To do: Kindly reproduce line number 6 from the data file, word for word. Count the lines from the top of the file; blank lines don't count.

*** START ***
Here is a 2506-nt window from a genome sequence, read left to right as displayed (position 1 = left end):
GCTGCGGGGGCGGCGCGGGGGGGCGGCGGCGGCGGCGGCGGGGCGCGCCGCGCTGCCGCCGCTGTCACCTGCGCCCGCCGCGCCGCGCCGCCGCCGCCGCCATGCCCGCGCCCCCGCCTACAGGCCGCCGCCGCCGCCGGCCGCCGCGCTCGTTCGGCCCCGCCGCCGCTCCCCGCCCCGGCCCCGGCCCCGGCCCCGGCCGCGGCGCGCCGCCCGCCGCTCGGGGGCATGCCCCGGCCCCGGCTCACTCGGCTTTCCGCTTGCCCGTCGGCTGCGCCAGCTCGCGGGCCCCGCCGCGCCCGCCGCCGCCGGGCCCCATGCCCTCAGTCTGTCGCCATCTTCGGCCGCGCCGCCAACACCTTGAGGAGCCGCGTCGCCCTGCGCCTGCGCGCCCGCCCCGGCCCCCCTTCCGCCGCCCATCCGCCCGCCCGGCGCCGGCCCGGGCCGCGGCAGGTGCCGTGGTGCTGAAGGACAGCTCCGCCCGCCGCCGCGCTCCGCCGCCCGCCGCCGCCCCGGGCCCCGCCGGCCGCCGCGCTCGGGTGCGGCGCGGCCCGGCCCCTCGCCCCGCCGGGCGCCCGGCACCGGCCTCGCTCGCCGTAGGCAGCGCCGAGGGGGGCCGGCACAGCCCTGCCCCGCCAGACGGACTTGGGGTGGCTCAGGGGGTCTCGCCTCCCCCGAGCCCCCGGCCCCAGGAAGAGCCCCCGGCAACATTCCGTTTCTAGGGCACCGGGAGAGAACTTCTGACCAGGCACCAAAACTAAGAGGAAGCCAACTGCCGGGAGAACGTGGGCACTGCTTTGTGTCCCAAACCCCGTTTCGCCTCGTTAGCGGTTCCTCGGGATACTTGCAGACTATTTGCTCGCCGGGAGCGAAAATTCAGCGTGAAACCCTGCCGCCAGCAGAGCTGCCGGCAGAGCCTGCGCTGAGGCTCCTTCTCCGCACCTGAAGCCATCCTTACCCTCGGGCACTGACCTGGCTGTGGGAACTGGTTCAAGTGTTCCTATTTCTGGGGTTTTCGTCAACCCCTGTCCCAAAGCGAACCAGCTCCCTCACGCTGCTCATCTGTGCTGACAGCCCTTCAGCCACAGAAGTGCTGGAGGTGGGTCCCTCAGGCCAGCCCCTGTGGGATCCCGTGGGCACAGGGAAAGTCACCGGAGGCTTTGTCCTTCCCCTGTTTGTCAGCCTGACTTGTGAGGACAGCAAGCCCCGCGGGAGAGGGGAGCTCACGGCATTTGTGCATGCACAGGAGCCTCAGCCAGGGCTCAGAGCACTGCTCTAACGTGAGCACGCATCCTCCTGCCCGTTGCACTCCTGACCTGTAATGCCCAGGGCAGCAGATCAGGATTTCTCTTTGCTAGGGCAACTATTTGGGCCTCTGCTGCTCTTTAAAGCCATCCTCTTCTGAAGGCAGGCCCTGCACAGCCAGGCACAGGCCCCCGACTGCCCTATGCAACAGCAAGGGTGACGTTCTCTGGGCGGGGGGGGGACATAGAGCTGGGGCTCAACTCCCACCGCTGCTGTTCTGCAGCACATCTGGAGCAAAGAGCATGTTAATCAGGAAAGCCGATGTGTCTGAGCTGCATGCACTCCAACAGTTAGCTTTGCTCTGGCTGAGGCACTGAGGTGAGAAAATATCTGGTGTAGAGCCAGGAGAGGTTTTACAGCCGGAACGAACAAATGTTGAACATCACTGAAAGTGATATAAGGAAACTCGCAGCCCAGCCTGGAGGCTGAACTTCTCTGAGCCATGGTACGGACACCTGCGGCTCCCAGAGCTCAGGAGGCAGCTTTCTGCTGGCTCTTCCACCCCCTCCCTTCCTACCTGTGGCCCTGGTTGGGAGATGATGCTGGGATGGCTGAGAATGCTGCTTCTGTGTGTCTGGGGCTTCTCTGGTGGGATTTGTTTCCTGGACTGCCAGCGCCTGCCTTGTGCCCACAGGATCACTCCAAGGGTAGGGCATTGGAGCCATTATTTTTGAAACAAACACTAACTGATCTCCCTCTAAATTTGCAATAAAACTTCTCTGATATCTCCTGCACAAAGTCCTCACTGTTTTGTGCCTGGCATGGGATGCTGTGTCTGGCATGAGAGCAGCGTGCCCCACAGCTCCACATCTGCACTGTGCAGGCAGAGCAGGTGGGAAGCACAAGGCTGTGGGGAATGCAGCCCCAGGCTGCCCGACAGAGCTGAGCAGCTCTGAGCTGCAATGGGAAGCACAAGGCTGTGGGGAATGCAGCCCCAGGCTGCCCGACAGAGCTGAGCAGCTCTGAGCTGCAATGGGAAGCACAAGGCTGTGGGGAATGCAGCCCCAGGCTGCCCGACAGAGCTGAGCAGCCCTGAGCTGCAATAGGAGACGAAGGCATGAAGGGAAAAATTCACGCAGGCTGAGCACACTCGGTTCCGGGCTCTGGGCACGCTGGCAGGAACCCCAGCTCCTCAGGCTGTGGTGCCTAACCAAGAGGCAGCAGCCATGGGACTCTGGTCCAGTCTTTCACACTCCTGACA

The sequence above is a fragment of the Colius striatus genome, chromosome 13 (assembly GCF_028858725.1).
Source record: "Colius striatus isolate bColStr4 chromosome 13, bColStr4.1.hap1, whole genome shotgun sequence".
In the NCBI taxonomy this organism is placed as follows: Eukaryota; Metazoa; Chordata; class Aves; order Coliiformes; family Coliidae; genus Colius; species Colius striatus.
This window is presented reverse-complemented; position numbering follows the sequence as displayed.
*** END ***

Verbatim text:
This window is presented reverse-complemented; position numbering follows the sequence as displayed.